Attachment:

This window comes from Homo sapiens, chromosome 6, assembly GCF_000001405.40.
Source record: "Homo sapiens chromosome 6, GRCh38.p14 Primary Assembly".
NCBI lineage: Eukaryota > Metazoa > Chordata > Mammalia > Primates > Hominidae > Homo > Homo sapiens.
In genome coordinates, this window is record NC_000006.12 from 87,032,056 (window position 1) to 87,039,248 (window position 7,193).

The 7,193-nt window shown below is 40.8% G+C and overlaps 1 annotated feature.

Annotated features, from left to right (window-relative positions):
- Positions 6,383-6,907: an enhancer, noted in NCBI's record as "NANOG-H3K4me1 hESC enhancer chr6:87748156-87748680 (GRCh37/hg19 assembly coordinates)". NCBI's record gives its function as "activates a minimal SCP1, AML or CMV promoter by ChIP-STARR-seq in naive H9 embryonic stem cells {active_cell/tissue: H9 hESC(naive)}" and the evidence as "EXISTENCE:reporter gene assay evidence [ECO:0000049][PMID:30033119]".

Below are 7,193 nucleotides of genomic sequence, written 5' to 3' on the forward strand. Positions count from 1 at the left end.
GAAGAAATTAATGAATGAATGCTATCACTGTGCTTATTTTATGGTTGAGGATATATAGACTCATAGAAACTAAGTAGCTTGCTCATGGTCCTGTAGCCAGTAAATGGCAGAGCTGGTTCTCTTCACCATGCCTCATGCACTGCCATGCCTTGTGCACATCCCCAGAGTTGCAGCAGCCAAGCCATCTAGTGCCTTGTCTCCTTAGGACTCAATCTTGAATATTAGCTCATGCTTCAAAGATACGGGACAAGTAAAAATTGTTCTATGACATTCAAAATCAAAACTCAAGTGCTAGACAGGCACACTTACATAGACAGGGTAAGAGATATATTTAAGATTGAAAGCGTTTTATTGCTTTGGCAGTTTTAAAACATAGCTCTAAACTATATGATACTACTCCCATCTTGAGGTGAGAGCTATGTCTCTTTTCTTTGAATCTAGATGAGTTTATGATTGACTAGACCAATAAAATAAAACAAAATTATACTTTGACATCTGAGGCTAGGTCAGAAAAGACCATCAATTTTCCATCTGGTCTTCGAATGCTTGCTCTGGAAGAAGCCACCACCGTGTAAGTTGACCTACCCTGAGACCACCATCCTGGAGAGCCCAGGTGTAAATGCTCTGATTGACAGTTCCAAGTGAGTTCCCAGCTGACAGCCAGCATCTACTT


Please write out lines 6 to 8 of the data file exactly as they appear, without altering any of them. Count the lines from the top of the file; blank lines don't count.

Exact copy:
Annotated features, from left to right (window-relative positions):
- Positions 6,383-6,907: an enhancer, noted in NCBI's record as "NANOG-H3K4me1 hESC enhancer chr6:87748156-87748680 (GRCh37/hg19 assembly coordinates)". NCBI's record gives its function as "activates a minimal SCP1, AML or CMV promoter by ChIP-STARR-seq in naive H9 embryonic stem cells {active_cell/tissue: H9 hESC(naive)}" and the evidence as "EXISTENCE:reporter gene assay evidence [ECO:0000049][PMID:30033119]".

Below are 7,193 nucleotides of genomic sequence, written 5' to 3' on the forward strand. Positions count from 1 at the left end.